Lord Portishead

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Lord Portishead is the title of John Waterbury, a wealthy nobleman and an enthusiast for magic. When Gilbert Norrell rose to fame Lord Portishead had been a theoretical magician for some years; but on hearing that Mr Norrell did not approve of theoretical magicians Lord Portishead, whose temper is remarkably modest and pliant, voluntarily abandoned his studies. Largely by the agency of Henry Lascelles however Lord Portishead was invited to Hanover-square and introduced to Mr Norrell, who was so favourably impressed by him that he advised he should not only resume the study of magic but also to become editor of a periodical about to be launched under Mr Norrell's patronage, The Friends of English Magic[12]. To this Lord Portishead instantly agreed.

Lord Portishead was already the author of three books on English magic when he met Mr Norrell - The Life of Jacques Belasis (1801), The Life of Nicholas Goubert(1805) and A Child's History of the Raven King (1807) - but from from 1808 to 1810 he selflessly gave his literary talents to the promoting of Mr Norrell's views on magic, when he was sole editor of The Friends of English Magic. He also wrote the Essay on the Extraordinary Revival of English Magic, &c (1814), which Jonathan Strange reviewed unfavourably in the The Edinburgh Review [37, 38]. Thereafter he shared the editorship with Henry Lascelles, until Mr Norrell's actions in suppressing Strange's book The History and Practice of English Magic led to a rift between his lordship and Mr Norrell. His lordship was not only a loyal friend but a man of the highest principle: in August 1816 he resigned his editorship of the journal and cancelled his subscription [50].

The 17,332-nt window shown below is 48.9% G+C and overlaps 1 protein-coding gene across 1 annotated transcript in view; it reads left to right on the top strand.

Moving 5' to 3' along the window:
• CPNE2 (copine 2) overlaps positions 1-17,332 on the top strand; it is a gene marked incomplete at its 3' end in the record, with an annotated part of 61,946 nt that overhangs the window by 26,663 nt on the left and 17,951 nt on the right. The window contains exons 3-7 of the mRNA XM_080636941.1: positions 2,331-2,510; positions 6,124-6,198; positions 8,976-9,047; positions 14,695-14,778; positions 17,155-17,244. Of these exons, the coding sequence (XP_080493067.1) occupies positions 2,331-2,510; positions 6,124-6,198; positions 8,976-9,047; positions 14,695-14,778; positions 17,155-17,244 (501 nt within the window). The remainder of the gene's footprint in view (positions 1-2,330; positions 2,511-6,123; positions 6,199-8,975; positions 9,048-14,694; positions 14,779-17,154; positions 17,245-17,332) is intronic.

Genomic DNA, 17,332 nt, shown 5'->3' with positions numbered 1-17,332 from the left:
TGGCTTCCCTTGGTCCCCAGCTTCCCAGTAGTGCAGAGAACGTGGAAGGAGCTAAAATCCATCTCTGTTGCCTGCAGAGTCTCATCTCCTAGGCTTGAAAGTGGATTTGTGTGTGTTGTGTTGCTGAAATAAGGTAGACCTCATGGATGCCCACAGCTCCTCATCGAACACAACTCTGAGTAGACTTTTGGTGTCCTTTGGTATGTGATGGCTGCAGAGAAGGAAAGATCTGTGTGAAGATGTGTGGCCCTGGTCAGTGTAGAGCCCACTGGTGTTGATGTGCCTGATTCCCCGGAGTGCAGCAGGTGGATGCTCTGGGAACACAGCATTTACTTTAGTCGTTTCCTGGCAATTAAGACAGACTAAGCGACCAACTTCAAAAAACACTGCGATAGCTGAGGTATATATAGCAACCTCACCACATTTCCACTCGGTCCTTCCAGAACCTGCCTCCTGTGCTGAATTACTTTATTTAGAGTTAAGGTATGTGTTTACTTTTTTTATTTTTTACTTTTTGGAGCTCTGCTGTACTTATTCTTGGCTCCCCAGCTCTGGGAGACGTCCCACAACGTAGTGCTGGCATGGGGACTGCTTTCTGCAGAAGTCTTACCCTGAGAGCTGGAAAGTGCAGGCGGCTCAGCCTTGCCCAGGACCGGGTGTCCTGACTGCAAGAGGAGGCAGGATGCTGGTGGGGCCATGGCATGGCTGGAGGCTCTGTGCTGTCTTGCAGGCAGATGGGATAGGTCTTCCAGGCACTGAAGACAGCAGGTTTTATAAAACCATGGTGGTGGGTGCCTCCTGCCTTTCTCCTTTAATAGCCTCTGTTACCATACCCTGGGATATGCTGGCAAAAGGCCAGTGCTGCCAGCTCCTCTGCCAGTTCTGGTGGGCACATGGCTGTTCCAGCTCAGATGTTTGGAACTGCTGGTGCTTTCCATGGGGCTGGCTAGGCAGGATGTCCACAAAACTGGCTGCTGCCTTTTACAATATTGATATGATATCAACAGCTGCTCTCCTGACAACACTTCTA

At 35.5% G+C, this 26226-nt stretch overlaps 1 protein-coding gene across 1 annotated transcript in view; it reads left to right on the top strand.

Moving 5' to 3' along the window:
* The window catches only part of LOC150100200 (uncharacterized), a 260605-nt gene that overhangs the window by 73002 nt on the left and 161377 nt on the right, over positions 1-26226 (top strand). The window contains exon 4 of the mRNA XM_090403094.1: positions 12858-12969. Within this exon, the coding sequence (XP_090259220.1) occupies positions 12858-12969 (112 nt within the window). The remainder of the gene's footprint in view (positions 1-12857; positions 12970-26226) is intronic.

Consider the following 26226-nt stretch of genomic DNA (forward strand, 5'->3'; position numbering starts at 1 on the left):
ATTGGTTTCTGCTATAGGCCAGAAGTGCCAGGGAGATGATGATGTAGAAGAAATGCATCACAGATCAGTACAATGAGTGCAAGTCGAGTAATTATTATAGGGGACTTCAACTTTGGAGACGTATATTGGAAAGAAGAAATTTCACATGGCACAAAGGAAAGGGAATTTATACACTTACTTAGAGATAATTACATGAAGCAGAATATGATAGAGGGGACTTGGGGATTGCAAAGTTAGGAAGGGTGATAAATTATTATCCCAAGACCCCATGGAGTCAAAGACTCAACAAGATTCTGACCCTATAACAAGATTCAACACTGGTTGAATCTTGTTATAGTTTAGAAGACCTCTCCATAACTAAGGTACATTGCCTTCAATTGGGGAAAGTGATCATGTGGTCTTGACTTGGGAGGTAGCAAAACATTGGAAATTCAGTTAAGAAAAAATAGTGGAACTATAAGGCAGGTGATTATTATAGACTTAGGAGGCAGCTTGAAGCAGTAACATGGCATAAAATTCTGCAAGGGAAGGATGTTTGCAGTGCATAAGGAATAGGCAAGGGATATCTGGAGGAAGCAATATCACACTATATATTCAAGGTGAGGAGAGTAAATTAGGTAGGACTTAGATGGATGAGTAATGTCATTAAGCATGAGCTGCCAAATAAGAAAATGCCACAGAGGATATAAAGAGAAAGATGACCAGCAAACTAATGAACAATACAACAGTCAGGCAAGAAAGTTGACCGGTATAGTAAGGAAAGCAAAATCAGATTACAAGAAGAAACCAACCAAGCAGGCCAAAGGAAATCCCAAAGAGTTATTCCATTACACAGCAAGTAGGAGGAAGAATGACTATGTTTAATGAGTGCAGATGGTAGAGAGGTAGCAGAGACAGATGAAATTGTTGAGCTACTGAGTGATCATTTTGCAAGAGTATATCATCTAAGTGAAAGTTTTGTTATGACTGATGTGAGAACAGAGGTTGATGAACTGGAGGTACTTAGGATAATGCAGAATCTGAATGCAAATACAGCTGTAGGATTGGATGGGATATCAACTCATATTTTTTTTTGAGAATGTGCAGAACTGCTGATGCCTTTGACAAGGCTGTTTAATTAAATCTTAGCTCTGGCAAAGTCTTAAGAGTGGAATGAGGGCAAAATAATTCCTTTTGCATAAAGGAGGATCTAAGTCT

In appearance his lordship was tall, slender in figure, and commonly wore clothes of a lightish colour. He was married and the father of ten children, in whose company he delighted and whose innocent romps he was always glad to further. He was a clever man, but chose not to demonstrate his cleverness in witty speeches before company: he was essentially a man of domestic habits, most happy when in the bosom of his family[12].